Local produce, trust, and education. These represented the opportunity spaces discovered by the workshop participants following observation and study at Wangjiawan. The following brainstorming session ignited creative and produced innovative ideas.

    The question about local produce was about changing the mind, so as to maximize local resources and generate sustainable revenues. The workshop participants believed the rural resort might be limited in business model. To enhance relations between farmers and the developer, they recommended to set up a virtual farm, which would be a virtual game space whereby players would set up their farms, buy items needed, and hire farmers to operate. The players would regularly visit the physical farm and broadcast the farming operations live online. The combination of virtual and physical operations would help promote local tourism and benefit multiple stakeholders.

    They also analyzed the Flower World project, a local agricultural attraction. The workshop participants tried to look for innovative operations to link up farmers, developer, and consumers. They recommended to change the flowers cultivated so as to attract consumers.

    The combination of crops, husbandry, and flower cultivation may bring about more possibilities. This would change the single operation of flower cultivation. Based on types of flowers cultivated, derivatives would be developed. Bees and honey business would be developed.

    They thought about senior citizens. The goal was to run long-term business and maintain viscosity of users. They considered setting up health clubs targeting senior citizens, leveraging local natural conditions and fresh air. Also considered were good food cooked using natural ingredients and combination of medicinal and food materials. The tourists would be encouraged to stay longer and in-depth cultural exchange would be sought after.

    They got innovative ideas for education too. There was more than disruption of local culture brought about by incoming tourists. The question would be how to leverage the positive effects.

    The workshop participants would encourage tourists to be deeply involved in local culture and education. The tourists brought about impacts on local education from multiple areas. A two-way information exchange system would be set up.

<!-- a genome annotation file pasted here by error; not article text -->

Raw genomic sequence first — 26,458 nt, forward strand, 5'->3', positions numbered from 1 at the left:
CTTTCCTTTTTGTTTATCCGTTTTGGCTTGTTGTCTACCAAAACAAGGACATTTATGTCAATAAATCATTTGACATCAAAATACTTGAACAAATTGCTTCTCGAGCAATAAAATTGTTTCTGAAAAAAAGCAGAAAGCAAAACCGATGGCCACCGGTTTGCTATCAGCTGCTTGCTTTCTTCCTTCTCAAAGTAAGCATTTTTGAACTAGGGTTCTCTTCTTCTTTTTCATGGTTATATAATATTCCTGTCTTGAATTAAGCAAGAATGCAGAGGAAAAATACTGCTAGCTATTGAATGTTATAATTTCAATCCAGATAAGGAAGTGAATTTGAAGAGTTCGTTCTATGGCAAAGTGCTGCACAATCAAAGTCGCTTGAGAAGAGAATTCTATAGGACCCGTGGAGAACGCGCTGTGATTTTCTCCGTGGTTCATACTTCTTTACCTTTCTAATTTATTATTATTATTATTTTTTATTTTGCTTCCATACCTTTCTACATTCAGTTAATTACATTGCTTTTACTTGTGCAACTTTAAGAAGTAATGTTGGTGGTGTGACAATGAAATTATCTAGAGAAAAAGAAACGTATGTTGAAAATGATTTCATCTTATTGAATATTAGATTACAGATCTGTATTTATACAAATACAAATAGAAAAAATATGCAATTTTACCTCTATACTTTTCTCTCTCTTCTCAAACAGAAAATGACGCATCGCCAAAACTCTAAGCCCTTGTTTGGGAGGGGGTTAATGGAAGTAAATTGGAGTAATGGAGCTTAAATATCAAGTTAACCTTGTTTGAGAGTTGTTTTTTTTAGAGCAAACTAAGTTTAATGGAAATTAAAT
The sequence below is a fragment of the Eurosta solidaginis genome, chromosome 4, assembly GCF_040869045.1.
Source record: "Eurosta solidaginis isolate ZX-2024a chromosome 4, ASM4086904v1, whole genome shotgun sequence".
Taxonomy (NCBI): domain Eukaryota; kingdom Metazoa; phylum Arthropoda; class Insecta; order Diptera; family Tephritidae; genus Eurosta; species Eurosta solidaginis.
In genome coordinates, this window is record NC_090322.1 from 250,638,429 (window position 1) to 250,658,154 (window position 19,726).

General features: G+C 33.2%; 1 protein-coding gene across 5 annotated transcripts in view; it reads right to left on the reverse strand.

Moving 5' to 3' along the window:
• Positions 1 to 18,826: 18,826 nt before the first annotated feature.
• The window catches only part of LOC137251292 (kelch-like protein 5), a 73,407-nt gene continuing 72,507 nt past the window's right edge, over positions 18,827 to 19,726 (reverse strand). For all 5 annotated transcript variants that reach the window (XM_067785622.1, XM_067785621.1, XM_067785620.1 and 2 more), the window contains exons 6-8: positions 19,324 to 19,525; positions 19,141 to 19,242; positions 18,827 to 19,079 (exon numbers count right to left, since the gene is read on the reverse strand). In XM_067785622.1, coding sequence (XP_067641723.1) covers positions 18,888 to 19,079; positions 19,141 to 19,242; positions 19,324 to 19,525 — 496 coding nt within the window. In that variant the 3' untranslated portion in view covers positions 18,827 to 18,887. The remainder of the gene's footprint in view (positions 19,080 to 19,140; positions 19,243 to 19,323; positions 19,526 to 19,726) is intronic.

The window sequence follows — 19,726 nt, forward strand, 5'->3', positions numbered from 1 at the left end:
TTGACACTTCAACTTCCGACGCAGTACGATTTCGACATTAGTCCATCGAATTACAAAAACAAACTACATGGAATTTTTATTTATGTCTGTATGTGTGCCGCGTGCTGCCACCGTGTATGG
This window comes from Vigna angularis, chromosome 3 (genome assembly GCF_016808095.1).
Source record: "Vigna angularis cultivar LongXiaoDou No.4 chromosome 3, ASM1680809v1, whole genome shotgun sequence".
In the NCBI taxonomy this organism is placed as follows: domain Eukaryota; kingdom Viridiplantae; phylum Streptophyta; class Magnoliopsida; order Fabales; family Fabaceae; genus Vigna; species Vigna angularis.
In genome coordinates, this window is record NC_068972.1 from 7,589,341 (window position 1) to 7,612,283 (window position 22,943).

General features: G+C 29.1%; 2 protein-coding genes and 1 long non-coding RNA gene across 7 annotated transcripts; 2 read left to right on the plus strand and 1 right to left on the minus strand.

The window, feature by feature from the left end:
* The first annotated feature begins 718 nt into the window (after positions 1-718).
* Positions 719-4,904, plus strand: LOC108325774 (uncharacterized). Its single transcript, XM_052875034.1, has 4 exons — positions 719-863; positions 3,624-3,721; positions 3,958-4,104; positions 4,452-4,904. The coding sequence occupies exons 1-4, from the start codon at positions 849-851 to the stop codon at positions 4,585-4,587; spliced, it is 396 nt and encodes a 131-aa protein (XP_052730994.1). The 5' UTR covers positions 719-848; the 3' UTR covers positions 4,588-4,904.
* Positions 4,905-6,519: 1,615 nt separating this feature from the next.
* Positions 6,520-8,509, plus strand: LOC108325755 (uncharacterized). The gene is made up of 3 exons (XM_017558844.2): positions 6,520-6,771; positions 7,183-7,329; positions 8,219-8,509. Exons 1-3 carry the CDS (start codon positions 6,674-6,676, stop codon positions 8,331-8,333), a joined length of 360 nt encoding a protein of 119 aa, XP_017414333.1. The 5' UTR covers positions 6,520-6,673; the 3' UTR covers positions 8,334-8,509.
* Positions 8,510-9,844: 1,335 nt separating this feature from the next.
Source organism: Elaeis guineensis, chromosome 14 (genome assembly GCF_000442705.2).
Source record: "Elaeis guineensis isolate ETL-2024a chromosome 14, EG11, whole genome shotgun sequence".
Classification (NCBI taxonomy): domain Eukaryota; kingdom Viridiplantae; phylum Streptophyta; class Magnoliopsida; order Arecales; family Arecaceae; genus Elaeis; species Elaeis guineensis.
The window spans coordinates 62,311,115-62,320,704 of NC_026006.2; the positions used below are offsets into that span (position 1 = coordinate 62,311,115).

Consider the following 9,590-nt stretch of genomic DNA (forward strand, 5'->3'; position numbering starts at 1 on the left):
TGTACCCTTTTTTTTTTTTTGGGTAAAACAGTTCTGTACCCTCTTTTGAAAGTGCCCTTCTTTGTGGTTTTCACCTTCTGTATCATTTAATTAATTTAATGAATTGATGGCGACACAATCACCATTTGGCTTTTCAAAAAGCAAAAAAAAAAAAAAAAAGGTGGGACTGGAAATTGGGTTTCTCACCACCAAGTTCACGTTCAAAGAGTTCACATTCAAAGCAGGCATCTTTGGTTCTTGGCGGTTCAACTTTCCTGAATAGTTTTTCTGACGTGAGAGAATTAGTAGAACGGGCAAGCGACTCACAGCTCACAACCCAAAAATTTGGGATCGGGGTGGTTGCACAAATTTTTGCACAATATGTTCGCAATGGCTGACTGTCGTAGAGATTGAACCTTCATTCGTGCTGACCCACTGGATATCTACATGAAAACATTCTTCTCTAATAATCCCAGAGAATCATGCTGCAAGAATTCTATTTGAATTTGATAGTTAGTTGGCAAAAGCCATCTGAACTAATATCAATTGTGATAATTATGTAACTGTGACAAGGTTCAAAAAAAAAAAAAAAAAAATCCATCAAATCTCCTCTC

Innovative ideas presented through storytelling

    On the morning of the sixth day, the workshop participants were excited.

    It was when they would present their creative plans through storytelling. In fact, they had done the preparation one day ahead. Thanks to the designer, they got to sort out their story, ready to sell their ideas and solutions through the presentation.

    On the sixth day, they presented ideas about use of local produce, building trust, and enhancing education through storytelling and role play. They might not have known that in the previous days they’d just completed typical work of a designer – definition, survey and interview, insights gained, brainstorming, innovative solutions produced, and storytelling and other formats to present the ideas.

    Final presentation - workshop participants demonstrate results

    They re-discover the issue and ignited new thinking and innovative ideas. They strove for better solutions and achieved higher creativity. The group of young people experienced the process in the seven days. Such thinking process and solutions would be applied to wider areas. “In the process, the participants got to experience inclusiveness of a community, parallel workings of the left and right brains, and learning by doing, all elements key to design thinking,” said Jin Ge.

    Apart from innovative experimentation, the workshop included a design lecture, outdoor experience, and interactive activities. As Jin Ge put it, the workshop itself was a cross-disciplinary experiment, with participation by Wanhe Group (a commercial company), Qinling Folks (a local community group), EAASD (an educational institution), and S.LAB (an innovation consulting service provider). The cross-disciplinary effort helped the workshop to go on in distinct formats.

    The 7 days might be only a short experience for the young people. However, exposure to design thinking and to discover solutions using such thinking would be a very valuable experience.

    As you know, design and innovation represent indispensable competitiveness of young people today.